Virtual, engineered insanity: F1’s break into esports

Published: 10 December 2019

► Behind F1’s search for a wider, younger audience
► All about the second FIA-approved esports racing series
► Reporting from the season finale

A Ferrari driver has won an F1 championship for the first time since Kimi Raikkonen’s triumph of 2007. But instead of beating a self-destructing McLaren team on track, Maranello’s latest champion, David Tonizza, has just held back the best from Red Bull and Mercedes on a video game. Instead of Interlagos, we’re in the equally noisy, South West London-based Gfinity arena, and we’ve just witnessed ‘Tonzilla’ come from behind to win the third-ever F1 esports championship. 

Ever since Liberty Media bought F1 in mid-2017, it’s been on a mission to open up and refresh the pinnacle of motorsport. From a more engaging Twitter account that posts race footage ad-hoc, to an in-house YouTube show, Formula One is on a digital charm offensive as it looks to generate a younger, larger fanbase. As a T-rex dressed in Ferrari red continues to dance on stage, it’s hard not to agree that this is a shot in the arm F1 has needed. 

Liberty Media’s plan mainly involves social media platforms, but – like GT Sport – F1 has jumped on the esports train. At the finale of the FIA-approved 2019 F1 esports world championship, we spoke to Julian Tan, head of digital business and esports at F1 about connecting the sport to a new, growing audience – and why gaming will play a key role.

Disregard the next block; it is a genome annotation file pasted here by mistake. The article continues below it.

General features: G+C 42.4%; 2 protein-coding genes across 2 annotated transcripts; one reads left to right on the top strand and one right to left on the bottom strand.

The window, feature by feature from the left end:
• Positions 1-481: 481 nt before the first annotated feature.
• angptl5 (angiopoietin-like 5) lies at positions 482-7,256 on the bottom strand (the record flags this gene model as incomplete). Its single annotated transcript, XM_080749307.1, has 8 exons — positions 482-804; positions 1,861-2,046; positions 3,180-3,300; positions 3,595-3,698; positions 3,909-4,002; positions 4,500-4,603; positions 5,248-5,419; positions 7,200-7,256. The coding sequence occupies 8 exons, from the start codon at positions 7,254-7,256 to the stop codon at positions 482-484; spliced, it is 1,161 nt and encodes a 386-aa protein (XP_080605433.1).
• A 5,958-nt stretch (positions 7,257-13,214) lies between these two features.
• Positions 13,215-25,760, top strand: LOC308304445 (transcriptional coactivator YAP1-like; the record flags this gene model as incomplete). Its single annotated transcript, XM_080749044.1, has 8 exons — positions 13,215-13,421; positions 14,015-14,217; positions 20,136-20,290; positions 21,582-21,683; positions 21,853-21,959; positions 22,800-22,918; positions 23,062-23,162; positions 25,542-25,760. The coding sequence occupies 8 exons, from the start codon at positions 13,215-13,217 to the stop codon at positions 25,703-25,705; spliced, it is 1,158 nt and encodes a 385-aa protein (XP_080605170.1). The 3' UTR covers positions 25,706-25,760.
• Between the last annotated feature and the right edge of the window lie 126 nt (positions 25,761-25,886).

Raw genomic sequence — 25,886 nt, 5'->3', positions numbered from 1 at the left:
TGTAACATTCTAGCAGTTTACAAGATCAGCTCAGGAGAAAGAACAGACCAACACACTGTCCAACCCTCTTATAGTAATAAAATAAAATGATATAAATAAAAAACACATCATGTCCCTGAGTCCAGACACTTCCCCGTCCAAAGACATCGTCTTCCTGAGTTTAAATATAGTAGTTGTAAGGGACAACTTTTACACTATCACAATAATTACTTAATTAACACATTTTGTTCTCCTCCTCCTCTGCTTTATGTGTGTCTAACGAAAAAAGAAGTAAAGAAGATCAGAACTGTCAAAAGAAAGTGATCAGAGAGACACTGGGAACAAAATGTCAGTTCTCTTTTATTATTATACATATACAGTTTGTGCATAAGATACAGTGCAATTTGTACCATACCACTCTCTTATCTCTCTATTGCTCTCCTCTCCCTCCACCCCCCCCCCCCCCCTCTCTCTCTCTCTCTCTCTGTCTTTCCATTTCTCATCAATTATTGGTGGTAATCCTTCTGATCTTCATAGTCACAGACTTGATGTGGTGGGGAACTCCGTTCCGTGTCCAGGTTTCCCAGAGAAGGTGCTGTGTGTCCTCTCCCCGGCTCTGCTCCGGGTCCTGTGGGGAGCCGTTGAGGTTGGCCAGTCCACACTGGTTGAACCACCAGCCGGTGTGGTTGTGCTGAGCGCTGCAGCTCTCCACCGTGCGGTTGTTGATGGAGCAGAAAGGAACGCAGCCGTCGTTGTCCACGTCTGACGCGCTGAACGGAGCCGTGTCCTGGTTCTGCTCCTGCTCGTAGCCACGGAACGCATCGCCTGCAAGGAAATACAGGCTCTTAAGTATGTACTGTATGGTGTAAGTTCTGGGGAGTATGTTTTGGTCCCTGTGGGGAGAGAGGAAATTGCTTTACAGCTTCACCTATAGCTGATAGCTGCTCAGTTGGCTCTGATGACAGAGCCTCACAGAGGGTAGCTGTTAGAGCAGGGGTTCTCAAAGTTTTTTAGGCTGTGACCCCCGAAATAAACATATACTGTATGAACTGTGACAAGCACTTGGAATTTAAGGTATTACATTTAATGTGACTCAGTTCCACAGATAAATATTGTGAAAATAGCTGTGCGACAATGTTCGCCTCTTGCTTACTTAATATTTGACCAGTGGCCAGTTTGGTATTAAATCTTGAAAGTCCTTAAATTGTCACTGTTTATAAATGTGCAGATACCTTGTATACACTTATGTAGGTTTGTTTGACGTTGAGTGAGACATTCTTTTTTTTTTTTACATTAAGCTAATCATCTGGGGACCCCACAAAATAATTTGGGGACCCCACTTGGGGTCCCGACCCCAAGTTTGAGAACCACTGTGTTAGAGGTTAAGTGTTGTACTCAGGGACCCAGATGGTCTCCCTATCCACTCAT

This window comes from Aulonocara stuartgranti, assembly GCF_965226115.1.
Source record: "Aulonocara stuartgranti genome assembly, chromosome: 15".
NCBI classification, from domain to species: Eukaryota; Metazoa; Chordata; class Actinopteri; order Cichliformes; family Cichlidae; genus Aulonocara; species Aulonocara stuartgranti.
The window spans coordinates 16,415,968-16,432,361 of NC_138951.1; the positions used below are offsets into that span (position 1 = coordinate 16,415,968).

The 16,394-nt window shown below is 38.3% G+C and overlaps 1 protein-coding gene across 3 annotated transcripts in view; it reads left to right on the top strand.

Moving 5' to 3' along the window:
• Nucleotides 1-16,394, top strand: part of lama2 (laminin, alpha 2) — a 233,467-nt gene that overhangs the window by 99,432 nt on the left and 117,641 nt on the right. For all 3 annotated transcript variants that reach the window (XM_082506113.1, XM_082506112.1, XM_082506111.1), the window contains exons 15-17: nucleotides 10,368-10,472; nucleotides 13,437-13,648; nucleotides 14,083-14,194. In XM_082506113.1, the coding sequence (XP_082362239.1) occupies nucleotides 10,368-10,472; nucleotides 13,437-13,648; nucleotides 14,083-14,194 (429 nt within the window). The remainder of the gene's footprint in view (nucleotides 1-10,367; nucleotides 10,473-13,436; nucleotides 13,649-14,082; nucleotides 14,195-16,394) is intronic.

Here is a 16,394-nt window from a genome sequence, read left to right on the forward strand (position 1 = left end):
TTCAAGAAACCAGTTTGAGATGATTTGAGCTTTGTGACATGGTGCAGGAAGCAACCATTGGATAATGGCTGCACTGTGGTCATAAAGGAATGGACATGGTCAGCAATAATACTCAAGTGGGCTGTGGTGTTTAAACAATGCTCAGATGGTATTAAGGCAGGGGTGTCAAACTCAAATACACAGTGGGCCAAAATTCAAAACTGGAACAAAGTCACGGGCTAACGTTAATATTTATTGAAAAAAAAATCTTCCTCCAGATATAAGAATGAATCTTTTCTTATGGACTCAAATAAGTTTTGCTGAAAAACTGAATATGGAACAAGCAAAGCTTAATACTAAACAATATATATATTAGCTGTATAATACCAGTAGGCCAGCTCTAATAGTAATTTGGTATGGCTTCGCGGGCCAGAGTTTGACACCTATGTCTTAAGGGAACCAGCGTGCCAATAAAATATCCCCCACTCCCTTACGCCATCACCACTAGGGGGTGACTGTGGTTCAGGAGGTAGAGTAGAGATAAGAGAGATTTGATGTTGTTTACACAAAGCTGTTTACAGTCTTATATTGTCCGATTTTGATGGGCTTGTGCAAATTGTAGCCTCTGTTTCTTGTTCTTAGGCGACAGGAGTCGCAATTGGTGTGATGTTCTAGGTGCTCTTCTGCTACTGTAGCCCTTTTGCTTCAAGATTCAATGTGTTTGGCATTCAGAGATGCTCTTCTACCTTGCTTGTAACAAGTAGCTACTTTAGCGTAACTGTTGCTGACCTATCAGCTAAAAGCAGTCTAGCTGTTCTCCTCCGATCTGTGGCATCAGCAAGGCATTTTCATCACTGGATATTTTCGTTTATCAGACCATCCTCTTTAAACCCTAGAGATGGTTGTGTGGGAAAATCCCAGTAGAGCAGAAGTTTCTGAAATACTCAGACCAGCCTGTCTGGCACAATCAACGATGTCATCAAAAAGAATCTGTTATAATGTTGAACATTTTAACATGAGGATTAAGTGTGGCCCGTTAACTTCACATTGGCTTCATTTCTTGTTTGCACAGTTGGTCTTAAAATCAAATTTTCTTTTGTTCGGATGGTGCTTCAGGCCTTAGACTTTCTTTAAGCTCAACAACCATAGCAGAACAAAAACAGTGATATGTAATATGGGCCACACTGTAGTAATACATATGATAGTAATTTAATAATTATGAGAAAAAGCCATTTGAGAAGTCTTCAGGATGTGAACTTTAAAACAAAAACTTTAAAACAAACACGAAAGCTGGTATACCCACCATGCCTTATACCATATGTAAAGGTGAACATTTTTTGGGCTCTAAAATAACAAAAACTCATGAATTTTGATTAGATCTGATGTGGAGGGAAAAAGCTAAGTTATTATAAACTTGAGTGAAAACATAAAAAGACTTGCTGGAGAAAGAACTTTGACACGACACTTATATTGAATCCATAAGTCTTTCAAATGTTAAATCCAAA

Some context

Lewis Hamilton may be the current king of the F1 paddock, but his sphere of influence is shrinking. Whether it’s because of the previous stingy online strategy, a perceived lack of competition or TV licensing deals, F1’s audience is on a downward trajectory; its fanbase is ageing and it’s not growing either.

While sports such as Formula E seem to have been designed from the beginning with fan engagement in mind (and perhaps a little too much in the case of FanBoost), F1 has had to enter an entirely new area to find new fans.

‘In order to open up the sport and reach out to a new audience, you have to take a little bit of a radical approach – and I would consider jumping into the world of esports a pretty radical thing,’ explains Tan. 

‘Esports was identified as one of the key pillars of our digital transformation,’ he adds, and that’s partly because of the young audience it draws in. ‘Having studied the industry and knowing its growth potential, we felt very compelled to be able to jump in headfirst, really, and sort of navigate the space and learn as we as we went along.’

Why esports?

In 2019, racing esports made the leap from emerging series to something more established. Over in the second-ever GT Sport championship Mikal Hizal succeeded Igor Fraga as the Nations Cup champion, while in F1 esports, David Tonizza became the second champion ever, after Brandon Leigh’s two wins on the bounce. This year every F1 team was represented in the FIA-approved esports series, and that’s partly because it makes so much sense to brands from a marketing point of view.